“I’m not teaching you how to move your feet; I’m teaching you how to move your mind“
Morihei Ueshiba ( 1883 – 1969 )
What is Aikido? As a young man the founder Morihei Ueshiba studied and mastered the traditional arts. In his early forties he experienced a spiritual awakening, that he said transformed his understanding of the true meaning of Budō. As a result, he taught that the ‘do’ arts were a way ( or path ) of self-actualisation.
When first observed, Aikido appears to be an assortment of complex techniques that are recognisable in many martial forms. Although, after a period of study the Aikidoka begins to understand that the outward expression has little intrinsic value in itself. But, when the form is practiced as originally intended it is instrumental in the appreciation of a universal truth, i.e., that of harmonies interaction with no-separation.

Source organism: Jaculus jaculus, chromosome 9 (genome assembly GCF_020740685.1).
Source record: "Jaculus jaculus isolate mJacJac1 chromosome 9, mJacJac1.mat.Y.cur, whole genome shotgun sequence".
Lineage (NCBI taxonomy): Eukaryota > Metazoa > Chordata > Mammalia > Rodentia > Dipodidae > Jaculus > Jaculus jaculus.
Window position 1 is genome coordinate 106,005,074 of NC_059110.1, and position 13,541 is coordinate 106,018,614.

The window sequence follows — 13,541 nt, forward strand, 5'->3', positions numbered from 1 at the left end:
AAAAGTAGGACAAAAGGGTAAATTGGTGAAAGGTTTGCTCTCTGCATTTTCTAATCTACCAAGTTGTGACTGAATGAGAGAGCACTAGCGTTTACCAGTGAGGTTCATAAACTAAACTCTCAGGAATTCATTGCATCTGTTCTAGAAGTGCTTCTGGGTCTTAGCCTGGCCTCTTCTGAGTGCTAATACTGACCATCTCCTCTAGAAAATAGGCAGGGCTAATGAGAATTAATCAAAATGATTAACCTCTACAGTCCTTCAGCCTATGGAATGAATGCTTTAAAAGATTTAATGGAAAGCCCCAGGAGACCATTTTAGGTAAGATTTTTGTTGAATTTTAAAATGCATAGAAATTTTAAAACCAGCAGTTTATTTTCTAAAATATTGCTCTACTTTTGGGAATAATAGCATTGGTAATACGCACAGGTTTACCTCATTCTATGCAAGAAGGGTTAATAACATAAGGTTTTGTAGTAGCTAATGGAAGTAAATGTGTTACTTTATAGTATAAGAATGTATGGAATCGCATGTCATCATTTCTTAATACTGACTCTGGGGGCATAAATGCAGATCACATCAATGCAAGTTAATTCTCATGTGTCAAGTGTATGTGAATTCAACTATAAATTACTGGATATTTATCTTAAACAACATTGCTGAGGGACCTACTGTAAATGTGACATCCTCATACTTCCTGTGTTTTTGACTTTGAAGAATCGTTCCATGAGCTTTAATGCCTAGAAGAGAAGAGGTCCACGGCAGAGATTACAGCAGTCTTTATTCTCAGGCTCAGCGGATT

An insight to Morihei Ueshiba legacy, translated as the way of universal harmony ( Ai- Ki-do ), is attained through commitment to collaborative, generous and meaningful practice; resulting in the studied form becoming natural, spontaneously and fulfilling in and of itself.
In essence, Aikido is a means to study the “self” through the disciple of the Budō. In many ways similar to Yoga, Zazen (seated meditation) and other spiritual traditions. It is without question a lifetime pursuit for the dedicated student.
To study the way is to study the self. To study the self is to forget the self. To forget the self is to be enlightened by all things. To be enlightened by all things is to remove the barriers between one’s self and others.
Zen Master Dōgen ( 1200 – 1253 )